Farming - The French way!

An interesting article by Digby Scott which gives both an insight and a number of facts about farming in France that might give you pause for thought.
calendar icon 24 July 2000
clock icon 7 minute read
  1. Home produced pigmeat now carries the obligatory label 'Viande Porcine Française'. Where quality traceable product codes are concerned, a 'Born, Reared and Slaughtered in France' label is obligatory.
  2. Large farm co-ops (some have over 1,000 members and the largest markets 2.5 million pigs a year) deal with supermarkets on an equal - if not slightly superior - footing. As a result farm prices have not been eroded to zero, as they have in the UK.
  3. Supermarkets are legally obliged to pay their suppliers within 30 days and they are under central Government pressure to peg their net profits at seven per cent.
  4. There is plenty of good productive land to rent, with excellent security of tenure, at between £14 and £28 per acre (but up to £50 per acre for top-quality arable land). There is also plenty of good productive land to buy, at less than £1,000 an acre - predominantly permanent pasture, but some arable and mixed farms too, if you know where to look.
  5. If you are under 40 and have a farming qualification you won't need any capital to start farming because the government will give you a cash gift and subsidise cheap loans at as little as two per cent. Clearing banks are the conduit for these and other loans.
In other words, if you've had enough of struggling to make a living in UK agriculture, there is another way. Perhaps in time France will change - like Britain - from a rural, to an urban culture. But it's a big, sparsely populated country and it will take generations to happen.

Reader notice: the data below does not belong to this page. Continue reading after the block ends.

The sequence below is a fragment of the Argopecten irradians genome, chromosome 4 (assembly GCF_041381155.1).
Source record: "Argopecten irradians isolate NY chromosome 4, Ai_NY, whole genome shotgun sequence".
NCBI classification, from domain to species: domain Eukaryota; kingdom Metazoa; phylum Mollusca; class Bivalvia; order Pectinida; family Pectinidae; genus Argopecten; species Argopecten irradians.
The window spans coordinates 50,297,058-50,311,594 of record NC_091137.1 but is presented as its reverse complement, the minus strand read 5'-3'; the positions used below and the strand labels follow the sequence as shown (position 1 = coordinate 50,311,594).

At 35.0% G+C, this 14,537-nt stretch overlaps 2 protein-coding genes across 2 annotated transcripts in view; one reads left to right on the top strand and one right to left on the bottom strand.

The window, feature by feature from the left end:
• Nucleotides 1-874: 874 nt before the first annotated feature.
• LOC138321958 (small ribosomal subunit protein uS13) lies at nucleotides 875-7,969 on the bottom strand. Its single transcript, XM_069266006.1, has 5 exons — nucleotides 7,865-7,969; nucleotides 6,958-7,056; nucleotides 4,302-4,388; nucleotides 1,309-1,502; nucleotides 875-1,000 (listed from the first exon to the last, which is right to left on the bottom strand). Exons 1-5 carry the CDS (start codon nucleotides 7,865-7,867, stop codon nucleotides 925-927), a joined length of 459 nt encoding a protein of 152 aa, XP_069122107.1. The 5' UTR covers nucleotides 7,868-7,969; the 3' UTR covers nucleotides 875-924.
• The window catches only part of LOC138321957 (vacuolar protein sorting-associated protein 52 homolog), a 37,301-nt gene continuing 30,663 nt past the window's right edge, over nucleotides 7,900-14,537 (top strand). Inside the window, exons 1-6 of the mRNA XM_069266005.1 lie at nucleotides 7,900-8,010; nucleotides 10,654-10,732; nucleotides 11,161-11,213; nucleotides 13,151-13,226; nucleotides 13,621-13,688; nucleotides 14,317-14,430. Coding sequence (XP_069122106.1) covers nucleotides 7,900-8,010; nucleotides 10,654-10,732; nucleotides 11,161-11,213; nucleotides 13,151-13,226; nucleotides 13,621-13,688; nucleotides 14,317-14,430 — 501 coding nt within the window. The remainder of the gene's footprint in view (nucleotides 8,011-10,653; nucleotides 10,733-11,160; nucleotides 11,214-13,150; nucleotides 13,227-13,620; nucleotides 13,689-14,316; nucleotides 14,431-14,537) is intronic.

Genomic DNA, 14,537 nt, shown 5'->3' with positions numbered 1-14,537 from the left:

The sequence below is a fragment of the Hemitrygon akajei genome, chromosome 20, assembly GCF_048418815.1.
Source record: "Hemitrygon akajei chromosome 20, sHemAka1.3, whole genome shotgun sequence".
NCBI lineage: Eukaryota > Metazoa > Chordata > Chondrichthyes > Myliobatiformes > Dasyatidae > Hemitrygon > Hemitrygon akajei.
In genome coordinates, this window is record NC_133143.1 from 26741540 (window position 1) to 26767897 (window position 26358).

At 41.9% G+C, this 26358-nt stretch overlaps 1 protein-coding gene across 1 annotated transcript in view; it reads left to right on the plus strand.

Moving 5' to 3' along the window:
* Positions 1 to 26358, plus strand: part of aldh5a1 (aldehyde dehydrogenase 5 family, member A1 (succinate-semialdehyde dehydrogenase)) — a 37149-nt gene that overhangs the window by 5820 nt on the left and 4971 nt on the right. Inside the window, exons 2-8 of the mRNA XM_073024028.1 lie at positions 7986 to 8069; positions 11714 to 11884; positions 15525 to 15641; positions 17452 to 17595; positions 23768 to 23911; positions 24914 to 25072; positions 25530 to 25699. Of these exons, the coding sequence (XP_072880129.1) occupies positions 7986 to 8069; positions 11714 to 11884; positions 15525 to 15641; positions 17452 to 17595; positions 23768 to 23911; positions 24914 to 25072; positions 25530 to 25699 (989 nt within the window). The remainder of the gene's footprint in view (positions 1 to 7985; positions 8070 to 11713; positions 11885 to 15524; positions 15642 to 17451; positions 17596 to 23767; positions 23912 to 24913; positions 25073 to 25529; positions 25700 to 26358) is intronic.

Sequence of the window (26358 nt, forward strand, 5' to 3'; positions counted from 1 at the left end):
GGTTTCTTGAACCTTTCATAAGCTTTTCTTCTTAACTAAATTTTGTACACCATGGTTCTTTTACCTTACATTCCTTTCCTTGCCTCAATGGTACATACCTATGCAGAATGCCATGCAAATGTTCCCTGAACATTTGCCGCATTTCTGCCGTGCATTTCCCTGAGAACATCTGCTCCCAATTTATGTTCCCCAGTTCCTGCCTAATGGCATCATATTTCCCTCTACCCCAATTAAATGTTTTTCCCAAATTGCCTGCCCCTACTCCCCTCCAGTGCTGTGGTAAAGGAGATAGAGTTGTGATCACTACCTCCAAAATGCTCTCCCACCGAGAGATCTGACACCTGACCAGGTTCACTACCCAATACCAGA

For the present, over 80 per cent of French people believe farmers play a beneficial roll in protecting the countryside, 77 per cent believe farmers should continue to be subsidised and nearly everyone (94 per cent) perceives farmers to be hard working and 'courageux'. One is bound to marvel at how 20 miles of water can make so much difference.

We might quail perhaps at the enormity of the idea of upping sticks and starting a new life in a foreign country with a foreign language to master. At the very least, you would need a reliable agent to befriend and guide you - rather as you do when buying a new car from abroad. The good news is that such an animal exists.

But in case you're thinking specifically of pigs, it must be admitted this is the one big problem area. Entry restrictions are strict. If you envisage a herd of over 450 units (one slaughter pig = 1 unit, one sow = 3 units, one weaner = 0.2 units) you will be subjected to a horrifying assessment process, which may well take over a year to complete and will cost £5,000. (Though thoughts of those juicy Stabiporc cash-flow aids would no doubt see you through the darker moments).

Life becomes easier if you are interested in an extensive outdoor unit, producing meat within a quality code. This sort of operation, particularly if it is organic, is still encouraged. There are very few restrictions to entry and young farmers are given incentives. More immediately feasible options for a viable farm enterprise would include 400 sheep, or 80 suckler cows. No, these are not misprints.

And what about dairying? You might suppose you would need one million litres of expensive quota to make a living. Not so - 225,000 litres and 200 acres will do it. And you won't have to buy quota separately because it is linked to the land you buy or rent.

So how can these enterprises - which would be marginal in the UK - make a profit in farms? Because farm co-ops don't let supermarkets rip off farming, nor do French shoppers, nor does the French government. At the risk of provoking cries of 'Where's the level playing field?' I should also mention there are grants and cheap money schemes available at every turn, or so it seems to a jaundiced Englishman. And of course the farmers themselves are militant. If they perceive it's not their produce on the shelves - well you know what happens.